In Julian Barnes’ postmodern novel this debate of representing the historical can be examined in the chapter, “Shipwreck”. This chapter is divided into two parts with one presenting an account of the sinking of the Medusa, while the other discusses the representation of history through art. Barnes uses history throughout his novel to examine the difficulty of writing the past. Hutcheon argues that both fiction and history are discourses; both are interpreted and history becomes a construction of the past, using the same linguistic frames of reference as fiction (Hutcheon 2004). Postmodernism, therefore, moves away from the idea of a unified past and narrative singularity, to portray the complexity and diversity of history.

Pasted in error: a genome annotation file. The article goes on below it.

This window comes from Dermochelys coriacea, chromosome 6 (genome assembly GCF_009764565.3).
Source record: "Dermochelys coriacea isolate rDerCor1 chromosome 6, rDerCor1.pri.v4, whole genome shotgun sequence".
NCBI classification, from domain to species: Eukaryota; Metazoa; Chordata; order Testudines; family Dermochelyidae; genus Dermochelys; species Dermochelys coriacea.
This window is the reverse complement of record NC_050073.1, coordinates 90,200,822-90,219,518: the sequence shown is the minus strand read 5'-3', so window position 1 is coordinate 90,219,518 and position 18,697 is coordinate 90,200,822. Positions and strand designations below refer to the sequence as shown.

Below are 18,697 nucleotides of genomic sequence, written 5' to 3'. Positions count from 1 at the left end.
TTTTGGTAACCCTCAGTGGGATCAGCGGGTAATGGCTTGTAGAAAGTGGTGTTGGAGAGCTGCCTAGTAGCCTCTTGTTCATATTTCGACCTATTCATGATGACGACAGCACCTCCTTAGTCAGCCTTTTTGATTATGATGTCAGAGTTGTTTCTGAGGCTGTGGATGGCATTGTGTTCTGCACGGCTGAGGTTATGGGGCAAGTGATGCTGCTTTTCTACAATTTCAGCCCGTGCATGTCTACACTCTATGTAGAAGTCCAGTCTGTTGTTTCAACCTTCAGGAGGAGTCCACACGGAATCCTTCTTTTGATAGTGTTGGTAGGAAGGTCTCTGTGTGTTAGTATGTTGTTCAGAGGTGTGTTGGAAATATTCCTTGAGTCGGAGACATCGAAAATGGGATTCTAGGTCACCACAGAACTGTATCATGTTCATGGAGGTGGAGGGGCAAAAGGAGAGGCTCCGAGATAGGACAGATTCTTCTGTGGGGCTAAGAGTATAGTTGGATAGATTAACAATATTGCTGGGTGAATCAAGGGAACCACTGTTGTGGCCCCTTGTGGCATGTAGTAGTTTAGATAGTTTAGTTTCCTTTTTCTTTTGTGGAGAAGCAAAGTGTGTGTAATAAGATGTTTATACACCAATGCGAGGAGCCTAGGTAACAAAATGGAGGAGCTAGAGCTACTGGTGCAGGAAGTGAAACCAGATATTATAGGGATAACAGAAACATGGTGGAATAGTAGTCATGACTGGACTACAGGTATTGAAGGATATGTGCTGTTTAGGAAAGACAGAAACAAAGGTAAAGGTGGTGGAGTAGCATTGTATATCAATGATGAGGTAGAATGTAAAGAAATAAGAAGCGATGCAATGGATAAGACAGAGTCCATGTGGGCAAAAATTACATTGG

Barnes does not merely place historical facts in the present, as Jameson suggests postmodernism does, but uses history to examine its complexity and the difficulty of portraying the truth. His text, therefore, is not pastiche or ‘the cannibalization of all styles of the past, the play of random stylistic allusion’ but becomes a complicitous critique of the difficulty of representing and retelling history (Jameson 1991). Jameson’s call for the return to history is rendered almost unnecessary, as this postmodern text directly concerns itself with the past. In “Shipwreck”, Barnes asks the reader ‘How do you turn catastrophe into art?’; or rather, how can you turn history into art, something which is no longer present to portray accurately? (Barnes 2009, 125). He goes on to argue that ‘perhaps, in the end, that’s what catastrophe is for’, for people to interpret and recreate within art, to turn into something reassuring (Barnes 2009, 125). However, Barnes shows that although there may be some consolation, the full truth of the past is lost. When GĂ©ricault was asked about the painting he says ‘Bah, une vignette!’, or ‘a thumbnail’, thereby highlighting that art cannot capture the full truth and extent of history (Barnes 2009, 139).